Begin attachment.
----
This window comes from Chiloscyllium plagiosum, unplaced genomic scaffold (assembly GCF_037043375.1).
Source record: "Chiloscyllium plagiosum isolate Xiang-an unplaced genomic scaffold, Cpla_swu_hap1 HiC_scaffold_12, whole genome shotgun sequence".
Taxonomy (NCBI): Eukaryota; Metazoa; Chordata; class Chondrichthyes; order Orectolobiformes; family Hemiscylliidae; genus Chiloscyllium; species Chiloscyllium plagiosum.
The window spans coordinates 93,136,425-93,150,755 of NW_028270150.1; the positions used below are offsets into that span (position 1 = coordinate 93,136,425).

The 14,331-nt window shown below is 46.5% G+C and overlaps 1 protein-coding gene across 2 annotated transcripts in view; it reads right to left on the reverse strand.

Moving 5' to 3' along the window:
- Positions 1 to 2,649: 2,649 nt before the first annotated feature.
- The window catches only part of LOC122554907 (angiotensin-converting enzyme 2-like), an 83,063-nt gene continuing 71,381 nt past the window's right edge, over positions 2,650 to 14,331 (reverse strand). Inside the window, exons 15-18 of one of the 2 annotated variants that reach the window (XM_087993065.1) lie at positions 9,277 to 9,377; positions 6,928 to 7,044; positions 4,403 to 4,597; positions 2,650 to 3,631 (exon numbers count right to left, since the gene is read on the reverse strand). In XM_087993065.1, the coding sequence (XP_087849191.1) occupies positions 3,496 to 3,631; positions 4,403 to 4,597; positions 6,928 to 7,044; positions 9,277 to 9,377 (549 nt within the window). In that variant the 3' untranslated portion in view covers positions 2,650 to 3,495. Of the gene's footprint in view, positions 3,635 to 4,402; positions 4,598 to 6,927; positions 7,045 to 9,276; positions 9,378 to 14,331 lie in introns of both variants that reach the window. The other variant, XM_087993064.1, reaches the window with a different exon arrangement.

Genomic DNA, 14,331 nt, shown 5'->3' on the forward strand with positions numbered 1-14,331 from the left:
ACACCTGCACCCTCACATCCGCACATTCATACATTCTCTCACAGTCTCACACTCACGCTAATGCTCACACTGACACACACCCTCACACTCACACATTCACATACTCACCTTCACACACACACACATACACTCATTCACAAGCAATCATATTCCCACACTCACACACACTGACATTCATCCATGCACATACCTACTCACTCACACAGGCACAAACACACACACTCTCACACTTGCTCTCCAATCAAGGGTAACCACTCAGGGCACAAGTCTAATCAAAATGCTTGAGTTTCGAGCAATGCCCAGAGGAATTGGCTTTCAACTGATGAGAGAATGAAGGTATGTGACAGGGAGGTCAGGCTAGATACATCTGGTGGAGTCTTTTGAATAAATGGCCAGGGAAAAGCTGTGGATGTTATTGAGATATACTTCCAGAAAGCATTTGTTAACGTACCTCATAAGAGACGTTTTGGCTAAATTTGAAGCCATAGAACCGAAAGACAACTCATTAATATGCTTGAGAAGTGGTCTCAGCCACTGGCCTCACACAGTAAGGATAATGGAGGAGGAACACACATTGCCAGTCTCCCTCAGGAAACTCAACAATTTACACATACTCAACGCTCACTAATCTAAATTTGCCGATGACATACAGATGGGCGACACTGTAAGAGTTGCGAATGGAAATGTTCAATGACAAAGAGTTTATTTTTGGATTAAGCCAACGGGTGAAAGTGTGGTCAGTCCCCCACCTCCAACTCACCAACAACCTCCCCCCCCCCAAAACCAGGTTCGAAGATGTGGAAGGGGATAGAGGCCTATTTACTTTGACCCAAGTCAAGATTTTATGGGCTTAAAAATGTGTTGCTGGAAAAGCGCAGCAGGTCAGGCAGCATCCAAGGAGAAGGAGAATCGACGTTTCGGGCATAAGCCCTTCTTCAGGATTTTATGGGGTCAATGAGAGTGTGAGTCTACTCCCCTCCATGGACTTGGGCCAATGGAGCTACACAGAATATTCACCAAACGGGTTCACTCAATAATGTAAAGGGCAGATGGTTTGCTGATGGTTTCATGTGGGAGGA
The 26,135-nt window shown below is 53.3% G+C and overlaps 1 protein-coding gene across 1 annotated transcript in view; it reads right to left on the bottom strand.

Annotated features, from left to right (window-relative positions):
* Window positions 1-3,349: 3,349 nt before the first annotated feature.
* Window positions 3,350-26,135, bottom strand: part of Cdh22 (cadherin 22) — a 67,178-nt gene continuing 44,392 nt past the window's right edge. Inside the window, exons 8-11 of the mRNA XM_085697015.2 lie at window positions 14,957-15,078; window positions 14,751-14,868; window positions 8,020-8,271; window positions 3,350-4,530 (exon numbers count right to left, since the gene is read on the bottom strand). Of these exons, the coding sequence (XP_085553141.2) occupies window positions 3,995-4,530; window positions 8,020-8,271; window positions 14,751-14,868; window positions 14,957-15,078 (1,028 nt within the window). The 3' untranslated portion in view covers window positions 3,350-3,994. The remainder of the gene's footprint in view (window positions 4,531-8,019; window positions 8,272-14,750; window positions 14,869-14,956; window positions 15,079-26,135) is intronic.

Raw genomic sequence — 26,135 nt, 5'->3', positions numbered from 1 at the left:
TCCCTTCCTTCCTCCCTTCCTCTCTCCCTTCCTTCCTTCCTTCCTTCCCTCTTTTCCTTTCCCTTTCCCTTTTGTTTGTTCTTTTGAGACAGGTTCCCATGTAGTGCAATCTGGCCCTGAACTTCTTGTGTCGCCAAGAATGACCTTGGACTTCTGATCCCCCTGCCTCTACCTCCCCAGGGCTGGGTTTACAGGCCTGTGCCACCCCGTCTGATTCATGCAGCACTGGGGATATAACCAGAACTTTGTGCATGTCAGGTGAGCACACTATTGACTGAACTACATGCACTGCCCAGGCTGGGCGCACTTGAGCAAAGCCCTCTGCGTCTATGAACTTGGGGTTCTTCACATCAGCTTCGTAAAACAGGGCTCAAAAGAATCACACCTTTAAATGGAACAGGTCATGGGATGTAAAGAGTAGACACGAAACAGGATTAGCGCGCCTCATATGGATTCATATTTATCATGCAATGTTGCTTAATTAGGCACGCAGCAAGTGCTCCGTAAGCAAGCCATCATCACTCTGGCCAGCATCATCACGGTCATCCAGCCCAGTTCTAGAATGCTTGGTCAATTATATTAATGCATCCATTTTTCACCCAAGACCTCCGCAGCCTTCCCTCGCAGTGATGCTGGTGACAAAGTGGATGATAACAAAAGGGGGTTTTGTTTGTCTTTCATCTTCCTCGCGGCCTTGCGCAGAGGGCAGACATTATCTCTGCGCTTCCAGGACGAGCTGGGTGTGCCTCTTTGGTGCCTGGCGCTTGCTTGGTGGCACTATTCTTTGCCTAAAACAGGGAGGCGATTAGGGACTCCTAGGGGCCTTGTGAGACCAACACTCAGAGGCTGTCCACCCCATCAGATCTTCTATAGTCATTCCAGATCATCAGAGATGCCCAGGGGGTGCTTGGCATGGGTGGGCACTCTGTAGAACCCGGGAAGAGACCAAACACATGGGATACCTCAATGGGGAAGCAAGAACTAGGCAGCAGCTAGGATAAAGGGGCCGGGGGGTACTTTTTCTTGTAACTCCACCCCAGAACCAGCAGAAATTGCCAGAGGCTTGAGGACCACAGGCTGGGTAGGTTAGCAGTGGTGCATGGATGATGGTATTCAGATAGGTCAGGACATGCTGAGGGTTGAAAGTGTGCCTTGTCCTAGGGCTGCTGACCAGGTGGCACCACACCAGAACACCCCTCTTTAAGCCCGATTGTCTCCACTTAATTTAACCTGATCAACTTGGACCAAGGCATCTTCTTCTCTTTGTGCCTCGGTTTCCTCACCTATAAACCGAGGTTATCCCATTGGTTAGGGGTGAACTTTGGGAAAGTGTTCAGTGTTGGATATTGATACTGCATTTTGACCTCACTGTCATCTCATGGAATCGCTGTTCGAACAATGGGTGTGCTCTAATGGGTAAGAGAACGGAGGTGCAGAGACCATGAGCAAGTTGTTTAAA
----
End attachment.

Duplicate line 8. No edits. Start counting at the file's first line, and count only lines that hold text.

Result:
- The window catches only part of LOC122554907 (angiotensin-converting enzyme 2-like), an 83,063-nt gene continuing 71,381 nt past the window's right edge, over positions 2,650 to 14,331 (reverse strand). Inside the window, exons 15-18 of one of the 2 annotated variants that reach the window (XM_087993065.1) lie at positions 9,277 to 9,377; positions 6,928 to 7,044; positions 4,403 to 4,597; positions 2,650 to 3,631 (exon numbers count right to left, since the gene is read on the reverse strand). In XM_087993065.1, the coding sequence (XP_087849191.1) occupies positions 3,496 to 3,631; positions 4,403 to 4,597; positions 6,928 to 7,044; positions 9,277 to 9,377 (549 nt within the window). In that variant the 3' untranslated portion in view covers positions 2,650 to 3,495. Of the gene's footprint in view, positions 3,635 to 4,402; positions 4,598 to 6,927; positions 7,045 to 9,276; positions 9,378 to 14,331 lie in introns of both variants that reach the window. The other variant, XM_087993064.1, reaches the window with a different exon arrangement.